Negima! Magister Negi Magi, Vol. 38

(This review shamelessly spoils the entire volume.)

And so Negima ends, at least for now. This volume gives me very complicated feelings. It starts off with some of the most teeth-grindingly annoying chapters we’ve had in ages. We then get possibly some of the best chapters in the entire series. And it all ends with a flashforward that answers everything we didn’t really want answered, avoids answering things we did, and undercuts the moral that it had just given several pages earlier. In short, while there’s a ton to adore here, this volume is… a bit of a mess.


Let’s start off with the end of the Battle Royale to beat Negi up for toying with girl’s hearts. Which only gets worse when the cheerleaders manage to force out of him that he does have romantic feelings for someone. The fact that Negi is way underage (as are all the girls, really, but 15 isn’t really all that underage in terms of fandom shipping, whereas ten is) has been a point of contention throughout the entire series, with many fans finding the fact that people are making jokes about seducing Negi vaguely discomfiting. As such, laying it all out in the open makes it even worse, since it’s clear from the writing (good on Akamatsu showing this) that Negi simply isn’t mature enough to handle something like this. It really makes the reader dislike characters like Yuna (who I quite like apart from this) and Haruna (who I don’t really like much at all, to be fair) who keep pressing things, especially as it’s all done just so they can have another melee chase sequence and a gratuitous last-minute pactio.

We then get the sequence with Asuna. This is the polar opposite of what I talked about above. It’s subtle, well-handled, and almost perfect. Asuna says that she’s come to terms with being a magic ‘battery’ for 100 years (which everyone thinks will erase her personality, by the way), but coming out of it in the future and discovering that yes, indeed, everyone is dead by now is absolutely devastating for her. The emotions in the scene where she reads the time capsule are amazing, and it makes the climax (and sudden appearance of the two obvious characters to suddenly appear) even more awesome.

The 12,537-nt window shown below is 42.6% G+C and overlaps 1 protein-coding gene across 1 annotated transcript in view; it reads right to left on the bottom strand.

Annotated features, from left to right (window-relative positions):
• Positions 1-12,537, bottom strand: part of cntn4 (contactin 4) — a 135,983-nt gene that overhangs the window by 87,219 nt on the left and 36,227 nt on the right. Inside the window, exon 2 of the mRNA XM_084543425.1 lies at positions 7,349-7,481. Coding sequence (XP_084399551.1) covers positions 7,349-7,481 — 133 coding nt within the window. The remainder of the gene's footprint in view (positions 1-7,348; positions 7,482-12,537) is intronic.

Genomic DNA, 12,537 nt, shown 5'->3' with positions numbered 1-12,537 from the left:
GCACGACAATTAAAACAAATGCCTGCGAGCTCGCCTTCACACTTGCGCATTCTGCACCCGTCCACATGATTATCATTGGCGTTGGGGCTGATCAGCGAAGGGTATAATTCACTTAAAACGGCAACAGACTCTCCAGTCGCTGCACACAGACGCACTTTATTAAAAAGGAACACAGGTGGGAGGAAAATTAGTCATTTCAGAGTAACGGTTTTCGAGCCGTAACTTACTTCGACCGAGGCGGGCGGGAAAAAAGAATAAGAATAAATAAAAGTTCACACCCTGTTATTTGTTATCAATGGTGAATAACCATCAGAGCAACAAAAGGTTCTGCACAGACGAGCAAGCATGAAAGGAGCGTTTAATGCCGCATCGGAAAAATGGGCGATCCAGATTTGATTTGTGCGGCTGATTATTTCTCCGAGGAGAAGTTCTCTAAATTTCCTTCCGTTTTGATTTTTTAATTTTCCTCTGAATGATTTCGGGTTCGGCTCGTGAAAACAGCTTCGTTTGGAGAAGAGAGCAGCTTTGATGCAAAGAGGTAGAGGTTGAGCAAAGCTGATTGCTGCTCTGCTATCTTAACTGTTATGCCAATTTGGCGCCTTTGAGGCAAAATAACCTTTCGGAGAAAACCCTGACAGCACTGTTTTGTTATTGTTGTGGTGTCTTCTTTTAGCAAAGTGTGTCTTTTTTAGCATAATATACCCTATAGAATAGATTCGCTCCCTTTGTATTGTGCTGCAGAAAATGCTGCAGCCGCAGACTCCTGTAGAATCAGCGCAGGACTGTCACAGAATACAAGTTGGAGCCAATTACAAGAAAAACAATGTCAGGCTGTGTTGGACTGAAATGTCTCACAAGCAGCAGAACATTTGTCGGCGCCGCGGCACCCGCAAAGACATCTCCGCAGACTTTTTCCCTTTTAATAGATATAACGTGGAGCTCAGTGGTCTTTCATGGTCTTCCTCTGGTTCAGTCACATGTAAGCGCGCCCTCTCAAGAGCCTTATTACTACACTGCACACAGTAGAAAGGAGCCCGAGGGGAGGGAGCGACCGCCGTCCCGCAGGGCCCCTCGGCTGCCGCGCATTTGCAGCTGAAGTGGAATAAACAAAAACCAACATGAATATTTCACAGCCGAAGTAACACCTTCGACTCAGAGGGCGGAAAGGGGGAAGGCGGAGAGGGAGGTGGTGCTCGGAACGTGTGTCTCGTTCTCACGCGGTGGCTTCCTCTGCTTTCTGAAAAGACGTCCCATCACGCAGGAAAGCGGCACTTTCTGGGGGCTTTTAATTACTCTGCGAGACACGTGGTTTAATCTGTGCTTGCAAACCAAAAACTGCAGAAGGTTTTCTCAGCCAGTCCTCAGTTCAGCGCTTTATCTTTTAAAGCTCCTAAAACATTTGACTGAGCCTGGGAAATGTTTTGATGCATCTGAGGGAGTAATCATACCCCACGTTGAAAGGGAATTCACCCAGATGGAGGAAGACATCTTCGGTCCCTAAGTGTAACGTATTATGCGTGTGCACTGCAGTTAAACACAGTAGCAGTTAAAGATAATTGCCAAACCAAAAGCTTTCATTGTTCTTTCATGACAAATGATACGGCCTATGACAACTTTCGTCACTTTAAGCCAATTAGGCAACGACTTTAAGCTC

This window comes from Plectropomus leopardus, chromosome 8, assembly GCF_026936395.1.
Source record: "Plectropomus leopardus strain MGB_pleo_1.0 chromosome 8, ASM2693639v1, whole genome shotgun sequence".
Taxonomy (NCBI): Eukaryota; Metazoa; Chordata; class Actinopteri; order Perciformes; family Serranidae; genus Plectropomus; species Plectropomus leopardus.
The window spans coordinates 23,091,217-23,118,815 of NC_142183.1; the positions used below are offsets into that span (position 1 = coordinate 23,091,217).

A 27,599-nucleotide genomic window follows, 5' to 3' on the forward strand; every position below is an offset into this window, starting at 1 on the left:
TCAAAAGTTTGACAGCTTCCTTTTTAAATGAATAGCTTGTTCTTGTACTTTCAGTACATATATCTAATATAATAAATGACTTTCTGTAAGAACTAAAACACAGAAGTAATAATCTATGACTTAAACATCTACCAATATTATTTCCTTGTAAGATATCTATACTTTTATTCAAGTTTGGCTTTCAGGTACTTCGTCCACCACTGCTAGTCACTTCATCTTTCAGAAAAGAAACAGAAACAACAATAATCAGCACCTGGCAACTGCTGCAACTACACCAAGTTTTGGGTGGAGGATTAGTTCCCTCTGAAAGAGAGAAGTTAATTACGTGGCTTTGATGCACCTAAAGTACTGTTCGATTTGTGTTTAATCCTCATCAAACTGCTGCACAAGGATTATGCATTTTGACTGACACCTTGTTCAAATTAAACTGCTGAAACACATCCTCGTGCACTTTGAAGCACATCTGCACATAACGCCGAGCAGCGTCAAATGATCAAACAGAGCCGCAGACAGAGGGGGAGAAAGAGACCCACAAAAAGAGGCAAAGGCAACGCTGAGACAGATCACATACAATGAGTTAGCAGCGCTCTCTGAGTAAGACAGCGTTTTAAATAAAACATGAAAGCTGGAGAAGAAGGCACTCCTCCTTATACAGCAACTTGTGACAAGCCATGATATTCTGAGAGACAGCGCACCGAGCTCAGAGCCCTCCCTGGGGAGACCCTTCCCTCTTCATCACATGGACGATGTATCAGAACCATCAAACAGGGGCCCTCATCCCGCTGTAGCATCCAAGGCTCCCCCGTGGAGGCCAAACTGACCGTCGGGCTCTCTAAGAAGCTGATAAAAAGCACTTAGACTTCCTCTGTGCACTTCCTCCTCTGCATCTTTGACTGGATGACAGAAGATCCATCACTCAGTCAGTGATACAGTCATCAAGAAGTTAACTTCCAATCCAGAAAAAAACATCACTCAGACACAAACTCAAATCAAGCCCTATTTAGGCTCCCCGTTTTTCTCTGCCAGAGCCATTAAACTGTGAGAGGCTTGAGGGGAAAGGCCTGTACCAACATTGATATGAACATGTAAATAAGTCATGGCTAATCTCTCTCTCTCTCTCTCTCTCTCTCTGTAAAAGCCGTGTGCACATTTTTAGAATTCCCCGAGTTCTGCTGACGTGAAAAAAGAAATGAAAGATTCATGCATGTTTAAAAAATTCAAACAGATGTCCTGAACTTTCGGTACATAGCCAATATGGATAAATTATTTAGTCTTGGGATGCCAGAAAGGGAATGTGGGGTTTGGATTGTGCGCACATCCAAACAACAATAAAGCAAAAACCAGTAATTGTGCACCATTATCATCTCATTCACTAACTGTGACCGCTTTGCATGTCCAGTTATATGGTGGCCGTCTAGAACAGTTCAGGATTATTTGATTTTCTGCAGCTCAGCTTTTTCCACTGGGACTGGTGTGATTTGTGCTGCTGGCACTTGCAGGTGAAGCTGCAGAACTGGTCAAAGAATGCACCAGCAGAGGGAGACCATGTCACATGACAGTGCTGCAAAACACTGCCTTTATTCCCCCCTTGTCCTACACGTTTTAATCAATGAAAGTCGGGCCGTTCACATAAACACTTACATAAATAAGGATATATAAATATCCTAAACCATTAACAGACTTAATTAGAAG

There was some controversy about the ‘easy’ resolution to Asuna’s fate when this first came out, mostly as Western shonen manga fans are always desperate for a ‘dark, unhappy’ ending for some reason I can’t quite figure out except they’re all teenagers or something. I was very happy with it, mostly as it made perfect sense given everything we’ve seen before. Negima has abused time travel shamelessly ever since Chao was introduced, why shouldn’t it resolve the entire thing by using time travel? It makes everyone happy, solves the ‘how do we get enough magical power for 100 years’ question, and is a giant emotional pile of tears. Win all around, this part of the manga was fantastic.

Right after Asuna’s return, when Negi and everyone else are asking future-Eva and Chao about what happens from now on, Eva points out that the future is a blank page, and that they don’t have to rely on knowing what will happen. And I really wish Akamatsu had taken his own advice. He says that this is ‘one possible ending’ and that ‘this world is possibly the happiest’ – though given only 7 years or so have gone by, it still has a ways to go. And, well, it ‘ship sinks’ the four main fan pairings. Now, to be fair, harem manga, especially lately, are well-known for having inconclusive endings. Authors and editors don’t want to upset fans who are invested in one particular girl, so they like to leave things vague. That said, we still don’t know who Negi ends up with when he grows up… but we know it’s not the girls he had the most character development with. Which… suck, really. I suppose it’s my fault for getting emotionally involved in the ship tease despite everything.